2. Dennis Schaefer says:

    I just wrote a wine column about Rick Longoria and his wines. Rick has over three decades of winegrowing and winemaking experience, having come to Santa Barbara County back in 1976 from the North Coast (Buena Vista). One of my main points was that, in winemaking, like most things in life, there is no substitute for experience. Sure, many Santa Barbara County winemakers made great wines in the perfect vintage of 2007, but few were able to interpret it quite so precisely in the bottle as Rick did. His 2007 reds are great wines, really concentrated but very tightly wound right now. They will need to go into the cellar for up to ten years aging.

  3. Here is my Sanford and Benedict story.

    20 years ago, I worked for a company called The Wine Society of America, who with 2 million of Amex investment, was attempting to sell wine across the country through the three tier system. We had a board that included Steven Spurrier, Alexis Lechine, Oz Clarke and Peter Sichel. Each month we put out a newsletter and sold wine in 12 states. (Pretty much what WineShopper.com was trying 15 years later).

    One night we had a tasting and I watched Peter sip and spit his way through about forty wines in six minutes. Then he came back to the Sanford and Benedict Pinot and said, “this is a great wine”.

    I had tried the wine before and truly thought it was crap, very dark and murky. He said to me, “it’s unfiltered. You need to decant” and he handed me a glass of the decanted wine. I was floored. It was fabulous and sticks in my mind as one of the best wines I have ever had.

    As customer service manager, I started getting calls about the wine. People hated it. I told them to decant it and if they still didn’t like it, we would take it back. Not one ever called back for a refund.

    BTW, I am going to be in Santa Barbara tomorrow (Tuesday) afternoon and Wednesday. Care to share a glass of vino somewhere?

    EVO

  4. just wanted to let you know, “Dinosaurs” are pretty cool, especially if they have stories to share like you and Richard. I learned most of my knowledge from “old farts”. Without them you would not have young people getting inspired, so we are glad we have them. Also being relevant is not based on new technology (Twitter) but more so on message. If you don’t have anything to tell using Twitter is not gonna make it any better.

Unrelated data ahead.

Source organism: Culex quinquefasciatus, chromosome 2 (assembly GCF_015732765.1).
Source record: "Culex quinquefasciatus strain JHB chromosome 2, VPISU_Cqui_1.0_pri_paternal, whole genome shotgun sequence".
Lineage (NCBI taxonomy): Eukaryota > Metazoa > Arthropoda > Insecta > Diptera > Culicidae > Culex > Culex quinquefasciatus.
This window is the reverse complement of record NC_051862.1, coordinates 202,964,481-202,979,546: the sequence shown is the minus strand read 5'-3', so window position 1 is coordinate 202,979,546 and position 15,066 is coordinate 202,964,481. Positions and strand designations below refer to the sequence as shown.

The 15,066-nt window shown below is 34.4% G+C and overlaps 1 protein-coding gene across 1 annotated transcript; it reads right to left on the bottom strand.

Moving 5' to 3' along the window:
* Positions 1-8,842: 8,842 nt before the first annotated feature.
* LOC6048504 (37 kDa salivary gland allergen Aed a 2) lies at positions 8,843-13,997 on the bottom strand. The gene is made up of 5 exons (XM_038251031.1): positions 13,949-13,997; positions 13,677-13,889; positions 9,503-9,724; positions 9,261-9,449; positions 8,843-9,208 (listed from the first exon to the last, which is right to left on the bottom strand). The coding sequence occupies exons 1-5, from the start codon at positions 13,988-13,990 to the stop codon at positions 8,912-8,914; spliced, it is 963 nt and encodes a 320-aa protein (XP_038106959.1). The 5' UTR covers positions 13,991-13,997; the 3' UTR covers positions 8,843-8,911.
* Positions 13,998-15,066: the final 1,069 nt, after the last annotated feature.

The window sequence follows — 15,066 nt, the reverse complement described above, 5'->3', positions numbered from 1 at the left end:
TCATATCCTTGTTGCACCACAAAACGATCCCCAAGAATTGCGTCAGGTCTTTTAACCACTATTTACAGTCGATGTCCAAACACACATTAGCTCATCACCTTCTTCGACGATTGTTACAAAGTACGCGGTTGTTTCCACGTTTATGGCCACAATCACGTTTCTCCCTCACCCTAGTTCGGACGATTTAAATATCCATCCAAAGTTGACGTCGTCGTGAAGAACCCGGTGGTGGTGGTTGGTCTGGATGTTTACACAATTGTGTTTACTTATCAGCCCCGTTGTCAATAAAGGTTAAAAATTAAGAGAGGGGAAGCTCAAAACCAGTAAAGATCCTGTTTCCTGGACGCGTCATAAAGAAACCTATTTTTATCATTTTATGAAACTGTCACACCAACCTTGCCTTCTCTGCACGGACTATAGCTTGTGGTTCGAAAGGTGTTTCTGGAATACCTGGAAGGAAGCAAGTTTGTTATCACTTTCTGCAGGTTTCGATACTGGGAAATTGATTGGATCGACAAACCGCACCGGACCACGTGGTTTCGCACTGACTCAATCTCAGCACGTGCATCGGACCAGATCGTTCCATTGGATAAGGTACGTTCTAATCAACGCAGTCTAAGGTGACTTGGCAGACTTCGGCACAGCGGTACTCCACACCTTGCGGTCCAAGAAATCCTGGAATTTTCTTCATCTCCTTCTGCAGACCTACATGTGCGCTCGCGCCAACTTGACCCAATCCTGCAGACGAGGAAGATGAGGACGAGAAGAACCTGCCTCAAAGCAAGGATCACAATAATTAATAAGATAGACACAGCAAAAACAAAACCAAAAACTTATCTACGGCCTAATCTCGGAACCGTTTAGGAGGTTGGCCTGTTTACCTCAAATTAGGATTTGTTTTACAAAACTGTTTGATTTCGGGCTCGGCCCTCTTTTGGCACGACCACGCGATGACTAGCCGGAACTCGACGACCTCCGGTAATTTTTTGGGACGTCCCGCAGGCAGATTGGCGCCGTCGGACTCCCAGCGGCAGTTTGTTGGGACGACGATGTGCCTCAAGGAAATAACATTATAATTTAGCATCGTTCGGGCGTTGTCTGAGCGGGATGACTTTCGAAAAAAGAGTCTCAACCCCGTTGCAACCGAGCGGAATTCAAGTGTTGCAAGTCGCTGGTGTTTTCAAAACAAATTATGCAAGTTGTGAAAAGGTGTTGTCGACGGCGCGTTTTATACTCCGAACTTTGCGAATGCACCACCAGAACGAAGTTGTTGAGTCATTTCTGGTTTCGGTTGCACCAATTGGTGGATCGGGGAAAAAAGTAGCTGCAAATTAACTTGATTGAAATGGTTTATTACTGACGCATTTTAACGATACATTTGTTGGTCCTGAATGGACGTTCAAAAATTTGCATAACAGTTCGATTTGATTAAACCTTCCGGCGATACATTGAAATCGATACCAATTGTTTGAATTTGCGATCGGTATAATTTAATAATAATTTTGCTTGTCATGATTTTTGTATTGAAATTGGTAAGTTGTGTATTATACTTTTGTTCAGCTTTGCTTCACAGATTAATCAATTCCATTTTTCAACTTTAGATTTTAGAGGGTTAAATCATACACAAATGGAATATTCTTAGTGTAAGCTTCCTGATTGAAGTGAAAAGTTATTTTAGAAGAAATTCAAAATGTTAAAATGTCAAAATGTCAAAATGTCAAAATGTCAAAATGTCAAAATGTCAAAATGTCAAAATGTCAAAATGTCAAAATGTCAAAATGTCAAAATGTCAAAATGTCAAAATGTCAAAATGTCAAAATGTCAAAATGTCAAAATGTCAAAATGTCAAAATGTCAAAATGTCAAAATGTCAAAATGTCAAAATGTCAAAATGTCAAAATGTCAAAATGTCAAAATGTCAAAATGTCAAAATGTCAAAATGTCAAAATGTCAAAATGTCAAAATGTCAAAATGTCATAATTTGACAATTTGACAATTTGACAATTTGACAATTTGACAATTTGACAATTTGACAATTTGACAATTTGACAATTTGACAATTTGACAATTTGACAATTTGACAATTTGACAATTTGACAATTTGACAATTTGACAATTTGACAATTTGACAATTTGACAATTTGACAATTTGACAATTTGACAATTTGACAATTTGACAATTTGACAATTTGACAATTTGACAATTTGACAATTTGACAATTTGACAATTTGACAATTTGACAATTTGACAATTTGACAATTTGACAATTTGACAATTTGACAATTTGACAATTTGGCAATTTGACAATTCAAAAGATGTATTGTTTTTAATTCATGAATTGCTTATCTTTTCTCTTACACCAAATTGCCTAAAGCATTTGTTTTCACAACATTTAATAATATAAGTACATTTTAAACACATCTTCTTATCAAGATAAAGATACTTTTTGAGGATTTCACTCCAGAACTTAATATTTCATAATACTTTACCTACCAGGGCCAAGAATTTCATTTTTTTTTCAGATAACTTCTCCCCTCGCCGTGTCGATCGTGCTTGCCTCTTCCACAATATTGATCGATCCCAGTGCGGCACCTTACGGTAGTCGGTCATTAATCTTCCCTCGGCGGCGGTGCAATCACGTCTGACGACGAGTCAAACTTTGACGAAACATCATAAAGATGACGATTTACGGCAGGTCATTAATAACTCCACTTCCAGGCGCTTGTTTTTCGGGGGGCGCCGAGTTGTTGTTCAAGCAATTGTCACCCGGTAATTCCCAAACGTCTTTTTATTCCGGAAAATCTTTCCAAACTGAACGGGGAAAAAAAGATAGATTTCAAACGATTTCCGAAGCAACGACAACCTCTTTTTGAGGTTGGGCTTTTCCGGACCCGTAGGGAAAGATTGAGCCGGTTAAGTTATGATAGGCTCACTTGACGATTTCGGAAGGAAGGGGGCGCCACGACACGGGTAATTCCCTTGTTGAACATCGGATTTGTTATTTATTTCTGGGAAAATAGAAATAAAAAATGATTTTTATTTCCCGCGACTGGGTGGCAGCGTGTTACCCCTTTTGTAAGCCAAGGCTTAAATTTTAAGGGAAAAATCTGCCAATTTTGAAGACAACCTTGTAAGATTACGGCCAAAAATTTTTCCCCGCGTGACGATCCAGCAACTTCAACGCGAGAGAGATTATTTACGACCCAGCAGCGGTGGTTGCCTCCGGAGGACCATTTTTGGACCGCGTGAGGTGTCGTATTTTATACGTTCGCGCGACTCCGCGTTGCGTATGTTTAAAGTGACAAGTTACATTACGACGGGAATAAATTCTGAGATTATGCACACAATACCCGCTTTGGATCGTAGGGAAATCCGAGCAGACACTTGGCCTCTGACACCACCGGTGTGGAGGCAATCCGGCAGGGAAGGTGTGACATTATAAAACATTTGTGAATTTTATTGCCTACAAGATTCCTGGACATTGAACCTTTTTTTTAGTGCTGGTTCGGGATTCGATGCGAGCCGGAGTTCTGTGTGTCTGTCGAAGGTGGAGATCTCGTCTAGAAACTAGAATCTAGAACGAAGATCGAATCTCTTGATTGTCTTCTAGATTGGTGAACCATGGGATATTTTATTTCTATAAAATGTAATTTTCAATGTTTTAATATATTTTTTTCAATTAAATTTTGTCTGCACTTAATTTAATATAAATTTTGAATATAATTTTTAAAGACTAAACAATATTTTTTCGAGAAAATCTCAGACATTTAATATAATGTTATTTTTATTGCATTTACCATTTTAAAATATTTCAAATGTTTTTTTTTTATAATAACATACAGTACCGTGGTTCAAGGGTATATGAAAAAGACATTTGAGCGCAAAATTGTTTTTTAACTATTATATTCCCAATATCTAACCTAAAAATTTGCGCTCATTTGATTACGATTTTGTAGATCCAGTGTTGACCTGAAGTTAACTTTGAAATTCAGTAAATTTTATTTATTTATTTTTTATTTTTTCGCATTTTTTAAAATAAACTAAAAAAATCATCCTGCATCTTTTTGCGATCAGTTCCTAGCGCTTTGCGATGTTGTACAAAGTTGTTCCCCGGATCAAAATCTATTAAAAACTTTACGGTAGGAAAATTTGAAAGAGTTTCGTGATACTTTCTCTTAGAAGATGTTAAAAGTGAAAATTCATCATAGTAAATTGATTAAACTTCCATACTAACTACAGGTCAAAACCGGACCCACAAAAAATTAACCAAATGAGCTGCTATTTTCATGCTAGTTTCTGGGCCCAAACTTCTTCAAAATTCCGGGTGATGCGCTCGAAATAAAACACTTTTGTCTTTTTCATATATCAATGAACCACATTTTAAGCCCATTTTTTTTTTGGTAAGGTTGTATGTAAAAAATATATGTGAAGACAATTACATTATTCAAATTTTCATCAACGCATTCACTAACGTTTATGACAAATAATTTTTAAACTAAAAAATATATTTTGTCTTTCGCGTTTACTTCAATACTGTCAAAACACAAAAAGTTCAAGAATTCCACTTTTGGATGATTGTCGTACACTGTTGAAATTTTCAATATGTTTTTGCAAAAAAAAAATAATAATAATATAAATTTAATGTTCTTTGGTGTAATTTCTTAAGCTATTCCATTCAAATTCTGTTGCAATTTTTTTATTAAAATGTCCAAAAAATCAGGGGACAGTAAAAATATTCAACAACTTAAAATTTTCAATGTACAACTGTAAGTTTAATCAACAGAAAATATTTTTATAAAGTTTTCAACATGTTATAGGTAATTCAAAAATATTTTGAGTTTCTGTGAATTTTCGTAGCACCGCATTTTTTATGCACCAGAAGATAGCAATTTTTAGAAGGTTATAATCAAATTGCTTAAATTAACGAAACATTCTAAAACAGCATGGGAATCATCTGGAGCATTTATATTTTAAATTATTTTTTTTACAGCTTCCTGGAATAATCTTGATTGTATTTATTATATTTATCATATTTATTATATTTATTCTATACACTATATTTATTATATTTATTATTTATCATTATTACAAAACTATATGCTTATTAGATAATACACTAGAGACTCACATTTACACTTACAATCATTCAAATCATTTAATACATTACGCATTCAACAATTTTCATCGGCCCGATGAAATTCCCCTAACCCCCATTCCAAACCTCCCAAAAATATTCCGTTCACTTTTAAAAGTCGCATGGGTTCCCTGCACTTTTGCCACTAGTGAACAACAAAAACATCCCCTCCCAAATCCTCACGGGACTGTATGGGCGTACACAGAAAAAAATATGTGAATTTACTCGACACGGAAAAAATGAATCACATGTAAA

5. EVO, great story about Sichel, although I don’t know about 40 wines in 6 minutes! Anyway it was wonderful as always tasting with Richard Sanford today. His wines are better than ever and the 2 white Pinots, Gris and Blanc, are spectacular. Thanks for the offer to get together. Unfortunately my schedule is packed..

  6. Dennis I had lunch today with Rick and he is not only one of the great winemakers but a truly wonderful human being, We drank some of his Fe Ciega. Awesome.

  7. Steve, everything you said about selling wine in NY food stores is so right. Thanks for taking this up.

    Speaking as a small NY winery owner we see that the whole NY economy needs grocery stores to be able to sell wine to let the NY grape and wine industry grow. Wineries are also a mainstay to the tourist business that brings billions of dollars into NYS.

    Liquor stores will not go out of business unless they want to. Some scoff at the trade off of mixers and chips but what about the NY artisan cheeses that the consumer pays $36 a pound for? I suspect there’s a reasonable mark up in them. Liquor stores will be able to sell those products and more, and build their adult customer base.

    How can the liquor lobby, which doesn’t even represent all of the liquor stores, hold the rest of the state – taxpayers, wineries, small and large grocery stores, grape growers and allied agricultural businesses, the tourist businesses including B&B’s, family owned restaurants, hotels, stores – hostage over this?

    Probably because we let them. If any New Yorkers read this let your state legislators know, today, that you want them to support the sale of wine in NY food stores.

  8. One might think that the two articles above have nothing to do with each other, but, in fact, they are related in a most interesting way.